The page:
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Fit Or Fat?

Certified Animal Welfare Approved by AGW standards require farmers and ranchers to maintain all animals at a Body Condition Score of 2 or more, while breeding animals must not exceed a score of 4 (both on a scale of 1 to 5). But what does this mean—and how can Body Condition Scoring be used as a livestock management tool?

What is Body Condition Scoring?

Body Condition Score (BCS) is a measure of an animal’s energy reserves (or fat reserves) and muscularity. Animals can lay down fat at times when feed is plentiful and mobilize it when the available feed does not meet their nutritional demands. The aim is not to keep BCS at exactly the same level all the time, as some variation in energy reserves will naturally occur during the production cycle, but to maintain the BCS within expected limits—and to avoid extremes. Although the best live weight for a cow, sheep, goat or pig will vary depending on its breed or age, the optimum BCS is the same for all, making it a useful monitoring tool.

BCS can be used as a measure for individual animals, as well as an indicator of overall herd or flock condition. If there is a wide range of condition scores within the herd or flock—or numerous animals at either the lowest or highest extreme —a whole herd/flock review of nutrition, health and management will be needed.

BCS and fertility

BCS offers a useful indication of an animal’s nutritional and health status, so it makes sense that animals with poor BCS will suffer slower growth rates and greater susceptibility to disease or parasite problems. However, BCS is also useful for assessing and predicting fertility.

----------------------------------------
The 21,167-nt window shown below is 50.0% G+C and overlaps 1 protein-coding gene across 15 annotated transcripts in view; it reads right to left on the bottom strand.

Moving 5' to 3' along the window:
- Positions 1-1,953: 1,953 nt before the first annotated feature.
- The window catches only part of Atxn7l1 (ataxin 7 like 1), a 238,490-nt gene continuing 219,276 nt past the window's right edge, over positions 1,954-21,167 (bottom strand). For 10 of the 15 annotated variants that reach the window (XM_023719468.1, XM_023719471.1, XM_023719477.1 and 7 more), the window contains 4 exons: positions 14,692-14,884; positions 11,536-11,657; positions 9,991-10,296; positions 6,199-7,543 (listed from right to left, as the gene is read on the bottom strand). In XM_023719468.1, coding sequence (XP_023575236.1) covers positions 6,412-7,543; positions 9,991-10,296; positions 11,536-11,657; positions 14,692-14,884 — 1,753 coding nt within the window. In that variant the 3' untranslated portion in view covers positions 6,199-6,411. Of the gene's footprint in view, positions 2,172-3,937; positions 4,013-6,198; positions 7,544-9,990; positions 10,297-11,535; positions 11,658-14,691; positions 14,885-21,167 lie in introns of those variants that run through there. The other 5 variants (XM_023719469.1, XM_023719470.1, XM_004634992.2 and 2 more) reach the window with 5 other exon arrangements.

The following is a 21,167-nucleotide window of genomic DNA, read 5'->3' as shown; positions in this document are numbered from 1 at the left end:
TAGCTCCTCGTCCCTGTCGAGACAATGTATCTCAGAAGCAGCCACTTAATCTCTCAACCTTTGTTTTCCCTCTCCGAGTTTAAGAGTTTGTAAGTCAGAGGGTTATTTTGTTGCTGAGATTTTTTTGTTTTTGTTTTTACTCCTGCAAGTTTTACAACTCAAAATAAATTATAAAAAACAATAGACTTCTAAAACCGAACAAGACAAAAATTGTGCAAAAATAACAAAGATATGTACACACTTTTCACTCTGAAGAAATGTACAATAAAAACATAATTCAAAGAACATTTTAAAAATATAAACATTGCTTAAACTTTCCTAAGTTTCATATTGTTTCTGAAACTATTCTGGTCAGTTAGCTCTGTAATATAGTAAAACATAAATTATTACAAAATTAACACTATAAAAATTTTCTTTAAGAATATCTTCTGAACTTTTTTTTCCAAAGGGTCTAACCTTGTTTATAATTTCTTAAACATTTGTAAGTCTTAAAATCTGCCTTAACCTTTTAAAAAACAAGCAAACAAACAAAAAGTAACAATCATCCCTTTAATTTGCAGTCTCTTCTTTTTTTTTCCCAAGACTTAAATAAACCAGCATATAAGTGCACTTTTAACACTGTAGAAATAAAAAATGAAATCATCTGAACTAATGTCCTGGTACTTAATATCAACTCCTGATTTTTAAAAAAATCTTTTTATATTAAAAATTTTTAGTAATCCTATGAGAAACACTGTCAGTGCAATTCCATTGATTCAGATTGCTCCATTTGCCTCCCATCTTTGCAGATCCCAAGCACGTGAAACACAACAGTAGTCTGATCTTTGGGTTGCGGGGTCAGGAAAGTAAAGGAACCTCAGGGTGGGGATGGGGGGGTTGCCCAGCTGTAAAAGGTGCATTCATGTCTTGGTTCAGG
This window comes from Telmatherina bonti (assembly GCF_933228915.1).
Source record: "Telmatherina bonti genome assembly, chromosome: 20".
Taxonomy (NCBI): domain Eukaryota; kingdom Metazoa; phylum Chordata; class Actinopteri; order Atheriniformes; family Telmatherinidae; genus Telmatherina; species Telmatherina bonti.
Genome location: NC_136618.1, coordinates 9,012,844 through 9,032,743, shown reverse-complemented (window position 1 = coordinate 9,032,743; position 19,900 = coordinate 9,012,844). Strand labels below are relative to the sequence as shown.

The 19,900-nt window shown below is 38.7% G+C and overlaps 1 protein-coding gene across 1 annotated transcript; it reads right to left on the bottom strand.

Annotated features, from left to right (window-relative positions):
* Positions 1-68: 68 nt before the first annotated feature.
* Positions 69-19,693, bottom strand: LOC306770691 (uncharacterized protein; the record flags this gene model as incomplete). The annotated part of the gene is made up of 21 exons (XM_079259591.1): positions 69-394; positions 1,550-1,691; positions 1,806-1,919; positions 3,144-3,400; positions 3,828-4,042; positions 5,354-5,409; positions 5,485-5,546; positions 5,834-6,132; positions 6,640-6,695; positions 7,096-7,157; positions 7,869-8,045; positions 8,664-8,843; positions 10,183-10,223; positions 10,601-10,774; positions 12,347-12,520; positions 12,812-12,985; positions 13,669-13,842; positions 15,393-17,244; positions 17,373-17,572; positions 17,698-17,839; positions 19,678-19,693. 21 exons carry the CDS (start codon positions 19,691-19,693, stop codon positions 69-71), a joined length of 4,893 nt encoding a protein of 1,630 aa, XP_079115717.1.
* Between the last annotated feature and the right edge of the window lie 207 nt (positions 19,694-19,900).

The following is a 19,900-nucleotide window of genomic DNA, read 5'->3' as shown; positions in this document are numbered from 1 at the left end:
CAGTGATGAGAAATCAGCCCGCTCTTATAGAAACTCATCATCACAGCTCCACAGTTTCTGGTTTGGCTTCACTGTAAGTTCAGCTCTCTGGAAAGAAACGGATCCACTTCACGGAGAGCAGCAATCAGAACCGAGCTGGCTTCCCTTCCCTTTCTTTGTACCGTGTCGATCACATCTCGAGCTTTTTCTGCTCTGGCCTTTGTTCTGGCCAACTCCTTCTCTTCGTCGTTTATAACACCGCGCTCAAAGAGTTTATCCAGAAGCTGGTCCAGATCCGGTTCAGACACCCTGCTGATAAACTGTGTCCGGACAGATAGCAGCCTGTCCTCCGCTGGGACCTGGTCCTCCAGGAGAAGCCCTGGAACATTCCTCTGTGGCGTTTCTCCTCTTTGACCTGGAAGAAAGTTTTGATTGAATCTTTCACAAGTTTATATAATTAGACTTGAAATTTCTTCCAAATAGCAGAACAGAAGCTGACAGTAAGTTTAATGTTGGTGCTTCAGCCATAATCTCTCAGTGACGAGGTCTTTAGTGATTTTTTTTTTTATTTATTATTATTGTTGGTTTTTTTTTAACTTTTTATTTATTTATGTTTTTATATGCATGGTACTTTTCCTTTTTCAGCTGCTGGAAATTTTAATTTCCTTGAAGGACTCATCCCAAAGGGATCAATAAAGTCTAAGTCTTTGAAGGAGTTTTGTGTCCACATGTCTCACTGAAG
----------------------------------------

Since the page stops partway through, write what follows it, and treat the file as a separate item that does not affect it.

Research shows that animals with a BCS of less than 2 have little spare energy reserves and are less likely to get pregnant. If they do get pregnant, they are more likely to lose the pregnancy or produce offspring with low birth-weights, and therefore a lower chance of survival. Lactation will also be poor. Similarly, animals with a BCS of 4 or more are also less likely to get pregnant—and if they are pregnant during the time their BCS increases to this level, the developing calf, lamb(s), kid(s) or piglets can grow so large the mother has trouble giving birth. Animals with high BCS can also suffer from leg problems and lameness from the additional stress of their weight and fat levels on their feet and limbs.

Aside from affecting health and welfare, failure to meet expected BCS levels can be costly due to poor animal performance, the extra costs associated with providing veterinary care and wasted money spent on unnecessary feed.

What’s involved?

BCS is a simple, practical management tool. With practice, it is possible to assess animals quickly and easily. Monitoring BCS allows early management intervention to either start or stop supplemental feeding, treat animals for parasites and other health problems, change pasture rotation and any other actions to keep animals in the right condition.

BCS for pigs, goats and sheep is generally assessed on a scale of 1-to-5, while cattle are assessed on either a 1-to-5 or a 1-to-9 scale. (There is at least one 1-to-9 scale for goats, too.) Several guides are available with example scales and photographs of animals at different scores (see ‘Further Information,’ below).